Non-pool versus pool reinsurance (part 1)

In its 2017 report on the P&I Clubs, broker Jardine Lloyd Thompson asked all of the clubs a list of questions. Here are the responses of American Club, Britannia and Gard to one of those questions. Over coming days IMN will be printing the responses of other P&I Clubs to this question.

Q: There has been a proliferation of “non-pool” reinsurance purchasing in the commercial markets by the P&I clubs, originally to support the offshore industry and risks relating to oil production, but more lately also in response to the harsh contracting environment in which shipowners of many types now find themselves obliged to accept uneven contracts. Some argue that the pooling system would be a more efficient method of supporting the provision of the required extensions of normal P&I coverage, provided fair and appropriate premiums are charged. What is your position?

American Club:

American Club said that it had always been an energetic supporter of the International Group and the system which underpins it. The ability of clubs to respond to the diverse needs of the maritime community were just one of its strengths. As such, American Club said that Group-based solutions to the changing landscape of P&I risk were to be preferred to “more opportunistic or short-term expedients”. That said, American accepted that there would always be cases where, either through differences of risk appetite within the group or for other reasons, special reinsurances would be required. “To this extent, The American Club will continue to avail itself of specialist reinsurance solutions – as it has done in the past – to respond to particular needs as they arise in the future.”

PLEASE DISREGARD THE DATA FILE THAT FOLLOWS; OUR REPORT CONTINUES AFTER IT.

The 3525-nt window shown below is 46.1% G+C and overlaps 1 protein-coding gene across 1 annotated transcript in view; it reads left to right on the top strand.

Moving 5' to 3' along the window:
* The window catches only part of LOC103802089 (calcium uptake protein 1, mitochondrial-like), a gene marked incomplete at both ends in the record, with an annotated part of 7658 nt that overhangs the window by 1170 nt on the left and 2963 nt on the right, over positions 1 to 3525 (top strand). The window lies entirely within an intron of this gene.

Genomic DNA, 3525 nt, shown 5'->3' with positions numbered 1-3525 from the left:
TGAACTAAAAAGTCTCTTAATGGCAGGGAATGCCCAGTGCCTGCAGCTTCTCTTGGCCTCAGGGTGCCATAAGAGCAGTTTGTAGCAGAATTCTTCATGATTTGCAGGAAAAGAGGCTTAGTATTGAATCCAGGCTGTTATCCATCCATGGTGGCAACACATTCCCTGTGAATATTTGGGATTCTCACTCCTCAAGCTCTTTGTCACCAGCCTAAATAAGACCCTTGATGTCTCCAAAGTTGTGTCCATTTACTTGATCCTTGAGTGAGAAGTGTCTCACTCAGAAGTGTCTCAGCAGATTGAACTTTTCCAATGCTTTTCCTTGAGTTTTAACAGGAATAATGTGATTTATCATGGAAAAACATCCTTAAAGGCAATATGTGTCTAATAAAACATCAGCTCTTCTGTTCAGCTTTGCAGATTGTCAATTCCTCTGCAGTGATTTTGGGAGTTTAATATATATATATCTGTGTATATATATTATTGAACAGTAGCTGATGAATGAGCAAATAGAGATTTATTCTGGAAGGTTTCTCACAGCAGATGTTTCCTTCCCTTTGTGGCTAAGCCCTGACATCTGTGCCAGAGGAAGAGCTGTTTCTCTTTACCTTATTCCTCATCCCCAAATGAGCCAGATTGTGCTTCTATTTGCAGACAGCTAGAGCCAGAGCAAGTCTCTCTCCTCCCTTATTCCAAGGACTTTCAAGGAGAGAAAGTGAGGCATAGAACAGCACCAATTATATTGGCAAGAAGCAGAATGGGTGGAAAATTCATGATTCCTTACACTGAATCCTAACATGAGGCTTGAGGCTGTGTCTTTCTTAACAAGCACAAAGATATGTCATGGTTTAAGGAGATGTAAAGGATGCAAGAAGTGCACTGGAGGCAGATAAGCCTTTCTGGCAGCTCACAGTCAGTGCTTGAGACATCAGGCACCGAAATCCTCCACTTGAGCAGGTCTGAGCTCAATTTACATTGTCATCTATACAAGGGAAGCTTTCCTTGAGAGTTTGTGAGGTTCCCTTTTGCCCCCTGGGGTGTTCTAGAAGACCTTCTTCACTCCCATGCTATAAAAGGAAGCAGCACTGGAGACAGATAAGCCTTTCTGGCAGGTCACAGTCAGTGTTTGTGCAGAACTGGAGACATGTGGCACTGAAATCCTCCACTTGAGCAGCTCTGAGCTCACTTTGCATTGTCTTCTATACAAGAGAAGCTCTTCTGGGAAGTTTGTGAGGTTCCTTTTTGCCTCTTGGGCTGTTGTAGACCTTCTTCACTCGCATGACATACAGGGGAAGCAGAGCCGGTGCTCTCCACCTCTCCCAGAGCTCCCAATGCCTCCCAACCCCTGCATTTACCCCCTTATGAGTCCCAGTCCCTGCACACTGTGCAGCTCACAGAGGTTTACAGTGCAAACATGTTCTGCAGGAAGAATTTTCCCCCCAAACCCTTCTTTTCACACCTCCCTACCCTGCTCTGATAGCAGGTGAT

Britannia Club

Britannia said that pooling remained the most effective and efficient means of providing cover for owners’ needs. However, the Club said that the more fundamental question was whether owners’ needs had grown such that pooling should also grow with it. Britannia felt that the IG’s approach had been, if possible or practicable, to be inclusive rather than exclusive in evaluating risks to be shared, while recognizing that the variety of vessels and their activities had grown over the years as a result of sector/activity-specific technological advances. “At the recent Group meeting in Oslo, the Group managers reaffirmed the benefit of pooling while agreeing to explore extending and optimising the use of the pool to embrace owners’ current and anticipated future needs”, Britannia conclluded


Gard said that offering fixed premium products was a very effective way of providing insurance for risks that were not covered by the pooling agreement. It said that it was one of the leading clubs in the provision of fixed P&I covers for operations that fall outside the pooling agreement, noting that these insurances were offered to support Gard members’ and clients’ operations and were designed to enhance the competitiveness of the fixed P&I market. “On this basis, we believe that fixed premium products are here to stay”, Gard said.

The Club noted that the appetite to pool risks on a mutual basis was the cornerstone of ensuring a continued effective and relevant liability insurance product for the majority of shipowners worldwide, so reviewing whether new risks might be pooled in the future was important. But Gard noted that pooling required clubs that were diverse in size, scale, tonnage composition and risk appetite to agree.